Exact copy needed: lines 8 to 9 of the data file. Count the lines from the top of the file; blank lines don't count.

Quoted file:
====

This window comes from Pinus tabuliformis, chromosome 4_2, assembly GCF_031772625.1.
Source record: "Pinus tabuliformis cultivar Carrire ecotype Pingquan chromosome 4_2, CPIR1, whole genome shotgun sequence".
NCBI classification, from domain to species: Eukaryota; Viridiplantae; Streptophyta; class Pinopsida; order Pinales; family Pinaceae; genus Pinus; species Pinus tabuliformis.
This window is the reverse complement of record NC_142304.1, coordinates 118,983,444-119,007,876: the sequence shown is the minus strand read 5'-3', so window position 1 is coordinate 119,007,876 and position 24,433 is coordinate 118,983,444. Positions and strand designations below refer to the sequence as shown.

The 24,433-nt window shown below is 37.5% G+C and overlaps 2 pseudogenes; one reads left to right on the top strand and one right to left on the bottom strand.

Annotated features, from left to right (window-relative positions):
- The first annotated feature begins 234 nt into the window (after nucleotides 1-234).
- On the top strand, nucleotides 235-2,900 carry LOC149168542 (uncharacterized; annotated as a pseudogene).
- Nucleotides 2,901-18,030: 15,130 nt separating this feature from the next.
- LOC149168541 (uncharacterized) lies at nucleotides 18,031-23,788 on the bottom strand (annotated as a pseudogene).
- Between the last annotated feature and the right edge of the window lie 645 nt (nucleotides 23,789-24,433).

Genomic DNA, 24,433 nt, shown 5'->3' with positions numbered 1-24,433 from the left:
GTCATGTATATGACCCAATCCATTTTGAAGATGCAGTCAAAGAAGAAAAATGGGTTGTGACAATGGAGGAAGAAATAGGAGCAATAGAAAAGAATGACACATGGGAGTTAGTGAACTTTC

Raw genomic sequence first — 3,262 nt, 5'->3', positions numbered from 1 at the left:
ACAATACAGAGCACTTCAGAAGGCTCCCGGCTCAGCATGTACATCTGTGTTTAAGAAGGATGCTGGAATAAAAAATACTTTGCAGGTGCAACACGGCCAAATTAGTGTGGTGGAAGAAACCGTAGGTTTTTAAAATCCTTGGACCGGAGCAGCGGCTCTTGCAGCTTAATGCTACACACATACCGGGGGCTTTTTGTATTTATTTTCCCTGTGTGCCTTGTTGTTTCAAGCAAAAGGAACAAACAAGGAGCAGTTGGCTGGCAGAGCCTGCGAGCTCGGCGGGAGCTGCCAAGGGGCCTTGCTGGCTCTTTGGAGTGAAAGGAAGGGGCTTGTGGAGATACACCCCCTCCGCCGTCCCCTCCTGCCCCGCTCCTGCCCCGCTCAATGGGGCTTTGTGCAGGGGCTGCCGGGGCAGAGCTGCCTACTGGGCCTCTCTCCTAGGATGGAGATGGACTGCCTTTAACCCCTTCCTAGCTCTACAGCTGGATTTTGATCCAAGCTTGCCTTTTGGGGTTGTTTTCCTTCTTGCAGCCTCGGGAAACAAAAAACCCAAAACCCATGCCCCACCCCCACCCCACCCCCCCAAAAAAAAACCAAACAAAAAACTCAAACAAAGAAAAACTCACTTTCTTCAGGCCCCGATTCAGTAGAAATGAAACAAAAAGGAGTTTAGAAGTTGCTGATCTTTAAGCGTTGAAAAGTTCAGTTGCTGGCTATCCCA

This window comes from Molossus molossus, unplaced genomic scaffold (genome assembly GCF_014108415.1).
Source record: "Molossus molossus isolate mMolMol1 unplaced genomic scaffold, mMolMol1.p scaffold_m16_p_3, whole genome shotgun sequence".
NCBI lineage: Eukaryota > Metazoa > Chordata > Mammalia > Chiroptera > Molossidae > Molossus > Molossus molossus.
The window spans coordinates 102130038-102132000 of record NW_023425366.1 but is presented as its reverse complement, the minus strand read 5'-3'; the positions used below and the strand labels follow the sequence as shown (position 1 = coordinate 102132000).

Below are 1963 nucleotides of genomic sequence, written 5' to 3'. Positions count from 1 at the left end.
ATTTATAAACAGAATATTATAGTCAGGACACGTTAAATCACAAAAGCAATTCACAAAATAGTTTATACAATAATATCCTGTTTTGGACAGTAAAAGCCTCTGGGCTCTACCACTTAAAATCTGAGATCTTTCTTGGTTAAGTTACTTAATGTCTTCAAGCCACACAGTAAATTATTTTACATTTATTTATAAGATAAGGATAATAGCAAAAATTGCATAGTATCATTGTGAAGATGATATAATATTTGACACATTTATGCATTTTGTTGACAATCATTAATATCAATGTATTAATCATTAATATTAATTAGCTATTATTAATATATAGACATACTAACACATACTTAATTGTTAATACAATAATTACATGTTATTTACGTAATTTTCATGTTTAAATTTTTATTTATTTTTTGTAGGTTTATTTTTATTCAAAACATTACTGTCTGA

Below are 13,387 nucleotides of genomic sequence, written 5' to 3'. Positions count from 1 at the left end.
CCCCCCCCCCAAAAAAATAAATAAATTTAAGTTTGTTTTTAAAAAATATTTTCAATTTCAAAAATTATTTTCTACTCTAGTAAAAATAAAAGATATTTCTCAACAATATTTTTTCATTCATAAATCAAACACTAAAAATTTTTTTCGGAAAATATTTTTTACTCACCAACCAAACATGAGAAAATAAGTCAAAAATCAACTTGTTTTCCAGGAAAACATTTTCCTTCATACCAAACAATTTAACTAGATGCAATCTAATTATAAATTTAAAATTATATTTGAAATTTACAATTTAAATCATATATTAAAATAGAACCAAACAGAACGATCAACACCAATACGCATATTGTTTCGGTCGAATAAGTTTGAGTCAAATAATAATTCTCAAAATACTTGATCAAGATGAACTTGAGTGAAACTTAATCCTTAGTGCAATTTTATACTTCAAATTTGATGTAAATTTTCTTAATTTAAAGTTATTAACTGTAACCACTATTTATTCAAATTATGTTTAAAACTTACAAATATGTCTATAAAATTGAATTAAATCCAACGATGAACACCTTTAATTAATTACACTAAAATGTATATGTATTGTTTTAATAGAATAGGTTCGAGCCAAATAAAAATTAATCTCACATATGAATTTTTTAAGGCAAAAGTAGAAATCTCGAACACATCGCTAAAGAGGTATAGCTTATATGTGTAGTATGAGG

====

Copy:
- On the top strand, nucleotides 235-2,900 carry LOC149168542 (uncharacterized; annotated as a pseudogene).
- Nucleotides 2,901-18,030: 15,130 nt separating this feature from the next.